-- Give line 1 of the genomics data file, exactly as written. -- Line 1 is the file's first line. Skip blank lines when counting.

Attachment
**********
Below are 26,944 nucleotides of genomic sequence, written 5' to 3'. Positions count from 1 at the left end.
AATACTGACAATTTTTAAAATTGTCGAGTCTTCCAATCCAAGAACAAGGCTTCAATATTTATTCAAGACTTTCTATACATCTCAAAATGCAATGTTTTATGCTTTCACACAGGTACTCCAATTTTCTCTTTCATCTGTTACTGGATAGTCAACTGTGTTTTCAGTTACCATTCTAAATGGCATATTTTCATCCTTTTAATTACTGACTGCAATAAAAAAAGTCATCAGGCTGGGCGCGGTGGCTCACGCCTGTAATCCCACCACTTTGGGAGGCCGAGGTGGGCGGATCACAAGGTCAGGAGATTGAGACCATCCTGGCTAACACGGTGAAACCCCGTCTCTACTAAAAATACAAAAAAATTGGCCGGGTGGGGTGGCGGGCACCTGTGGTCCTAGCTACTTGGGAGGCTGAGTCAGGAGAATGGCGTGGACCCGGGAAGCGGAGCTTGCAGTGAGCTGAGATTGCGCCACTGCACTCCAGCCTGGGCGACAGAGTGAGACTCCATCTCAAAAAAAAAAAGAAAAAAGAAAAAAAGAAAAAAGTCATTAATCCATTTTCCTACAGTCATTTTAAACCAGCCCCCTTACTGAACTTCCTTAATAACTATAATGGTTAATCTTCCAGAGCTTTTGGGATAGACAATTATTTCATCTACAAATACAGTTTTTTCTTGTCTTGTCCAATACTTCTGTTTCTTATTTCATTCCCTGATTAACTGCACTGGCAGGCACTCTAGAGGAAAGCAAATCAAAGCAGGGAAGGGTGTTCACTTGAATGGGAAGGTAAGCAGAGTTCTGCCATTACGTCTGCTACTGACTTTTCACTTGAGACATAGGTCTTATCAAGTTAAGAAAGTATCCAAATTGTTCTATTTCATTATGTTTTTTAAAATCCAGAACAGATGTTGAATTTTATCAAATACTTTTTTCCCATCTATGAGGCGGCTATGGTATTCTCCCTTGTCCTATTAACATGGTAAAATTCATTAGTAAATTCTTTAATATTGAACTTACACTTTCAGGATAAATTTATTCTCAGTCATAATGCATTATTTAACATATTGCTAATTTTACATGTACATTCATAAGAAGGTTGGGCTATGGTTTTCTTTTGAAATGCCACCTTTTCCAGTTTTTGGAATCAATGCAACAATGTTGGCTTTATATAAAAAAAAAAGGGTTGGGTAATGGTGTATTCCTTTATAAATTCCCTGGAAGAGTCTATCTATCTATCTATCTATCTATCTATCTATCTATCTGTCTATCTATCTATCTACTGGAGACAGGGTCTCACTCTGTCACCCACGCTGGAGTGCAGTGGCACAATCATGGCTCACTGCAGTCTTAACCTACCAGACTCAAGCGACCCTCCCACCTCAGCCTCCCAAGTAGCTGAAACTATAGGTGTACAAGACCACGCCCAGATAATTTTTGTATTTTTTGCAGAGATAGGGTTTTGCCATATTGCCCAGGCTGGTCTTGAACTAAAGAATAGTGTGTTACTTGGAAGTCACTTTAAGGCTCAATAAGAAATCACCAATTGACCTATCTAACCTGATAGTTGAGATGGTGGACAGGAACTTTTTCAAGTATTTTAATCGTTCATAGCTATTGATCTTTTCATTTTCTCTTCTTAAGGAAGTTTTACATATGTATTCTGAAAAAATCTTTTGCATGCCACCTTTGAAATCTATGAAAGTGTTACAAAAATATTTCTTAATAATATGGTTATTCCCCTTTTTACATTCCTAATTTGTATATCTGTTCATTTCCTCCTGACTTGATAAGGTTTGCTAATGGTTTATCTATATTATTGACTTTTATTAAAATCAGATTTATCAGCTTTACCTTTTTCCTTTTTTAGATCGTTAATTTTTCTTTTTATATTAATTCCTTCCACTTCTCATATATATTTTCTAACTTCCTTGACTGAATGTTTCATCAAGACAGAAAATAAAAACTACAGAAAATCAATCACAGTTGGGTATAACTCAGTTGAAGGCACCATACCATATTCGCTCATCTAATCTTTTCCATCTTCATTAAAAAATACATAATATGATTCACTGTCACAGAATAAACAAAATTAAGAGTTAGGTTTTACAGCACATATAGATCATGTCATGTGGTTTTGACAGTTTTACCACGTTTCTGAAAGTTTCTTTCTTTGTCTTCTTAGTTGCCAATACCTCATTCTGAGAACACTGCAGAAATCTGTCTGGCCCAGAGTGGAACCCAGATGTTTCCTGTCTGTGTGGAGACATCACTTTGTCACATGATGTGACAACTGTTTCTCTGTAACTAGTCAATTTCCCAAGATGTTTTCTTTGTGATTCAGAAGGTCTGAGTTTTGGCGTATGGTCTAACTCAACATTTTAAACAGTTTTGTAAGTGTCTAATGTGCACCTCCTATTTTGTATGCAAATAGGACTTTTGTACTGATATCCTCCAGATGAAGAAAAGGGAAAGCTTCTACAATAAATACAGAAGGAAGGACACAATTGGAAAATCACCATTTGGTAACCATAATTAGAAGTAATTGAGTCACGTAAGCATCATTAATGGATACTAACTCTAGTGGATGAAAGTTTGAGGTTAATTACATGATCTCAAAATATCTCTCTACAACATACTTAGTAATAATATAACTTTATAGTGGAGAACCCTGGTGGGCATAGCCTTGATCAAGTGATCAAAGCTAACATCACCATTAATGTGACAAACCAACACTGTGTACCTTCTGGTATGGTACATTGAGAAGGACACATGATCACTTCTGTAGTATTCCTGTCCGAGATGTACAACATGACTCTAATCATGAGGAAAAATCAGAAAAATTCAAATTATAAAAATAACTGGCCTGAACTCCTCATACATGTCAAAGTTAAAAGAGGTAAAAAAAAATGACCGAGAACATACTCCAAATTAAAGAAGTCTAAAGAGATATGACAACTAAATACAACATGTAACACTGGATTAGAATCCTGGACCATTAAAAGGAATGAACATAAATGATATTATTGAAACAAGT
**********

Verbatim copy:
Below are 26,944 nucleotides of genomic sequence, written 5' to 3'. Positions count from 1 at the left end.